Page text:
‘There was a younger child, a girl. We took her into Care, and the Court of the Seven Blessings sentenced the parents to three years in the House of Repentance and the confiscation of all their possessions.’

‘You mean
you
sentenced them.’

‘It’s true that the Court chooses to speak through me,’ said the Fugleman smoothly. ‘And I am
greatly
honoured by it.’

‘Three years imprisonment, their possessions gone, their daughter taken into Care. A harsh punishment for people who’ve just lost their son!’

‘They broke the law.’

‘I
don’t
think—’ began the Protector. But then she stopped. She really didn’t want to fight openly with her brother, especially not today. ‘Why are you here?’

The Fugleman took a sheaf of papers from inside his jacket and laid them on the desk. ‘I have a few unimportant documents that need your signature.’

The Protector pushed her eyeglasses into place, picked up the topmost paper and frowned. ‘Unimportant? This is to approve the new Resident Guardians. You’ve been very quick to draw up the agreement!’

The Fugleman shrugged. ‘The people were
most
insistent—’

‘Don’t take me for a fool, brother. You were always able to sway a crowd.’

‘You flatter me, sister. But you can’t deny that these are desperate times. And the people are fright-ened.’

The Protector hesitated. For once her brother was right. These
were
desperate times. More desperate than she had realised. And the people
were
frightened.

With a sigh, she dipped her pen in the inkwell, signed the top paper and turned to the next one. She blinked in surprise, and read it twice in case she was mistaken. ‘According to this,’ she said slowly, ‘these Resident Guardians of yours will be in place by tonight! I thought it would take a month at least!’

‘There are dangerous criminals loose in the city.
They
will not wait a month.’ The Fugleman rubbed his hand across his bandaged forehead, as if his wound was hurting him. ‘Besides, the new Guardians can help search for the girl. She’ll probably try to hide in some building or other when night falls. This way, we’ll be waiting for her.’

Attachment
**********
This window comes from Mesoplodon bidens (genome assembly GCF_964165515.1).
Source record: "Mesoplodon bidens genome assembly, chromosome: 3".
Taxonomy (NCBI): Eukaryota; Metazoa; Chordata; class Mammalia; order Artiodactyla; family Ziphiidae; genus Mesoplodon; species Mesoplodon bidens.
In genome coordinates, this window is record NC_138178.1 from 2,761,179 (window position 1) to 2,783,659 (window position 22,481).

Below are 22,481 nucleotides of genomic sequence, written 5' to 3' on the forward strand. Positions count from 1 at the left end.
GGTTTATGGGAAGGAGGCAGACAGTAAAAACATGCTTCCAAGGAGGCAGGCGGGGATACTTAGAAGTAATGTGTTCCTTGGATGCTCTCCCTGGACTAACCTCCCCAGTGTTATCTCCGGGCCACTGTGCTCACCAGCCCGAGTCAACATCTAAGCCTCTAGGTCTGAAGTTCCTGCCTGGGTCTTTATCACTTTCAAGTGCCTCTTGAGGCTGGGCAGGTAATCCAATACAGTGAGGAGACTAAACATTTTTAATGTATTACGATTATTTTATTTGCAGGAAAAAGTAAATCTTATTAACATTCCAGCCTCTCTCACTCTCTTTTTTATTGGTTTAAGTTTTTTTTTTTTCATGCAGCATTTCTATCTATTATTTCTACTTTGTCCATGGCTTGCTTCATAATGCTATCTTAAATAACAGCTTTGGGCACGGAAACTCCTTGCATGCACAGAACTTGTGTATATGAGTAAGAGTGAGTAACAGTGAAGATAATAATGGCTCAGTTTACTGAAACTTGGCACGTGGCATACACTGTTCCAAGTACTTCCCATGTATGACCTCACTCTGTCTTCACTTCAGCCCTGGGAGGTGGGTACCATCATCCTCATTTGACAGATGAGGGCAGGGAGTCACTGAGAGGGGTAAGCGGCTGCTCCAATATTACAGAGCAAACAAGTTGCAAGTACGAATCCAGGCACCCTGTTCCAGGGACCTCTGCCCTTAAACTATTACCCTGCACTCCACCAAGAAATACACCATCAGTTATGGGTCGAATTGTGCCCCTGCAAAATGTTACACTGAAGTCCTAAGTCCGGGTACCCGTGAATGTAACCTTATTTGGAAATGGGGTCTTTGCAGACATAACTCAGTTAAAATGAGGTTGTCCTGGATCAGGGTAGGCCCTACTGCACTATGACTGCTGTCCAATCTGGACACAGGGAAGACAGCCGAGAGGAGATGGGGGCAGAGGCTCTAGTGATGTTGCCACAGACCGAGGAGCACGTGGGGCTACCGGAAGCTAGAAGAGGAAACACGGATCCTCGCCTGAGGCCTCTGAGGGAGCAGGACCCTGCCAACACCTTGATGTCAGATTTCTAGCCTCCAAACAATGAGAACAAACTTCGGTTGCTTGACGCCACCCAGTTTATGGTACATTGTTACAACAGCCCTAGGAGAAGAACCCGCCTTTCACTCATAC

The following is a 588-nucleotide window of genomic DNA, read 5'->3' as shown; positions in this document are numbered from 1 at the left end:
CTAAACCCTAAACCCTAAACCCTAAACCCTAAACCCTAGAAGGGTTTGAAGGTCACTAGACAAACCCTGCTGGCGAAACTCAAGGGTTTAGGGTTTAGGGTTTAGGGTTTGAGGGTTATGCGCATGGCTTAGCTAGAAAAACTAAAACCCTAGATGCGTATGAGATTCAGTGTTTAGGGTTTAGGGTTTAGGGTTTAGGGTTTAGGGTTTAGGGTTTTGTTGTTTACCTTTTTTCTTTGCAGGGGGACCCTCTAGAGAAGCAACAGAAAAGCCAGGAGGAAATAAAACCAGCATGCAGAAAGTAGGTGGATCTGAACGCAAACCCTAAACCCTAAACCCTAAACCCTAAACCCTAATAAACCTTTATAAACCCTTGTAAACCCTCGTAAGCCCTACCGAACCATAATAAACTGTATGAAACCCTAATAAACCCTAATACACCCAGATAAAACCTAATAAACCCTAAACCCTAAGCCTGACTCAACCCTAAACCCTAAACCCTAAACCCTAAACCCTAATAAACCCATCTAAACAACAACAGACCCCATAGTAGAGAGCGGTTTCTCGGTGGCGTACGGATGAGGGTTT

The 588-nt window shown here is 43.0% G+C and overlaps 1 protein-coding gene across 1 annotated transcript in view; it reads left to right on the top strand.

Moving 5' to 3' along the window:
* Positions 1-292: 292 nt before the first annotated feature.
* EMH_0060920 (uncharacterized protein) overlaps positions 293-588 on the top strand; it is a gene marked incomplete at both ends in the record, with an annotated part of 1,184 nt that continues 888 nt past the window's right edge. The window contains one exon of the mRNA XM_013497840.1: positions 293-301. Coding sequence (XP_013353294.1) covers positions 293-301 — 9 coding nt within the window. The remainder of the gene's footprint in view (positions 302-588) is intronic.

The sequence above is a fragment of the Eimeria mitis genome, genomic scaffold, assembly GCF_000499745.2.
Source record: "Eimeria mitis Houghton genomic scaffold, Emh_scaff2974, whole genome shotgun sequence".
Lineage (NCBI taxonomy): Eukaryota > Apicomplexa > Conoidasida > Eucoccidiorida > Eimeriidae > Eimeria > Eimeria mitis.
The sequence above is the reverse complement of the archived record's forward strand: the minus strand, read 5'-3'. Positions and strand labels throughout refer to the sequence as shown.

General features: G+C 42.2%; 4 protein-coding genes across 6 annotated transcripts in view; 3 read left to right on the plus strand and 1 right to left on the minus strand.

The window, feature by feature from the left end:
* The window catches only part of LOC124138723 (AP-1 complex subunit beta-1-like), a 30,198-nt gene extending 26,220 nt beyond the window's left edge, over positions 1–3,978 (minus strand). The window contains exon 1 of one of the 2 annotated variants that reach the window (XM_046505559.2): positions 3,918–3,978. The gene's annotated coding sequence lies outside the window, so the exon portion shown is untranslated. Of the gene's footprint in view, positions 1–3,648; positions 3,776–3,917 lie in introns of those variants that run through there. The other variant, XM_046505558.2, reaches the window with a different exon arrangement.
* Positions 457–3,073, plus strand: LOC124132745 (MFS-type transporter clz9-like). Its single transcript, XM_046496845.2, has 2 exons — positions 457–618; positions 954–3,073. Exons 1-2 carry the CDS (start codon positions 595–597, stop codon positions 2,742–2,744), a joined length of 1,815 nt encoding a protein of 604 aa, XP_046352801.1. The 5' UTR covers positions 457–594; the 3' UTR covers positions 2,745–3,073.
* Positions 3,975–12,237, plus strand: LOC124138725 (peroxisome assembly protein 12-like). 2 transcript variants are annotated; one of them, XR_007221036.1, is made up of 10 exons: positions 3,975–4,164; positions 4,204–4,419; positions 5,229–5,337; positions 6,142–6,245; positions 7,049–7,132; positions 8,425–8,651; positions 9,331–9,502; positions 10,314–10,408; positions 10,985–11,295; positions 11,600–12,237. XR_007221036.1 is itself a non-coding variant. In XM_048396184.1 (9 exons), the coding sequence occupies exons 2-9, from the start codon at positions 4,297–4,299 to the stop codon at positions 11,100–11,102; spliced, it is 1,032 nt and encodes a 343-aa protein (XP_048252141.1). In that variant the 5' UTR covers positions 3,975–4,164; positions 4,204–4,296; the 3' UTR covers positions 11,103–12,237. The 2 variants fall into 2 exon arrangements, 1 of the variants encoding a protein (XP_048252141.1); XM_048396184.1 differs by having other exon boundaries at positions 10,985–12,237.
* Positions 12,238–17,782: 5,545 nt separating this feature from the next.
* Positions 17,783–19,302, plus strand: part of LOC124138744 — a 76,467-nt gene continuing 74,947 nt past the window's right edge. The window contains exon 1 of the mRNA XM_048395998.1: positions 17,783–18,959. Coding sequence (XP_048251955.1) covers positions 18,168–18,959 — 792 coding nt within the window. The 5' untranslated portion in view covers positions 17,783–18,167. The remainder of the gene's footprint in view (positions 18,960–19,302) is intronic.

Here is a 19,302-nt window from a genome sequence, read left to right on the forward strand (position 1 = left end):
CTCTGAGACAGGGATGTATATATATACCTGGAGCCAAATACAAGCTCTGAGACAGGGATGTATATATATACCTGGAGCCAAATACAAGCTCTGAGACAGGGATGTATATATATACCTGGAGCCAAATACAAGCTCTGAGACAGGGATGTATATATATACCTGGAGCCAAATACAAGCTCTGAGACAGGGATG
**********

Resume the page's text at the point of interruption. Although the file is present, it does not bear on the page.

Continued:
‘But what about their training?’

‘Perhaps
you
are happy to wait for an emergency before you train new militia, sister. But I cannot afford to be so complacent. There are new Guardians in training at all times, just in case. Your signature, if you will.’

The Protector tapped her pen against her cheek. She
would
sign. But there was something she had to tell her brother first. What was it?

Ah, yes. ‘The Museum of Dunt,’ she said. ‘You know it?’

The Fugleman’s handsome brow creased. ‘I’ve heard of it. A small building of no particular importance. I believe it’s further up Old Arsenal Hill from my office. What of it?’

‘They won’t be needing a Resident Guardian. They’re exempt.’

‘But—’


Not
the Museum of Dunt.’

At that, something in the Fugleman’s face seemed to change, and for a split second he looked as sharp and dangerous as a straight-edge razor. Then he bowed his head and the dangerous look was gone so completely that the Protector thought she had imagined it.

‘I’m sure you have excellent reasons for such an exemption, sister. Might I ask what they are?’

The Protector hesitated. Apart from her, the only people who knew the truth about the Museum of Dunt were the museum’s keepers. There was no actual law that prevented her from telling the Fugleman. But it was not the sort of knowledge that she would trust him with.

So she merely shrugged and said, ‘It’s customary to leave the museum to its own devices.’

‘And this custom, how did it begin?’

The Protector waved her hand in the direction of her bookcases, which were crammed with documents from the early days of Dunt. ‘I really can’t remember. I’m sure there’s an explanation there somewhere.’

BOOK: Museum of Thieves
2.3Mb size Format: txt, pdf, ePub
ads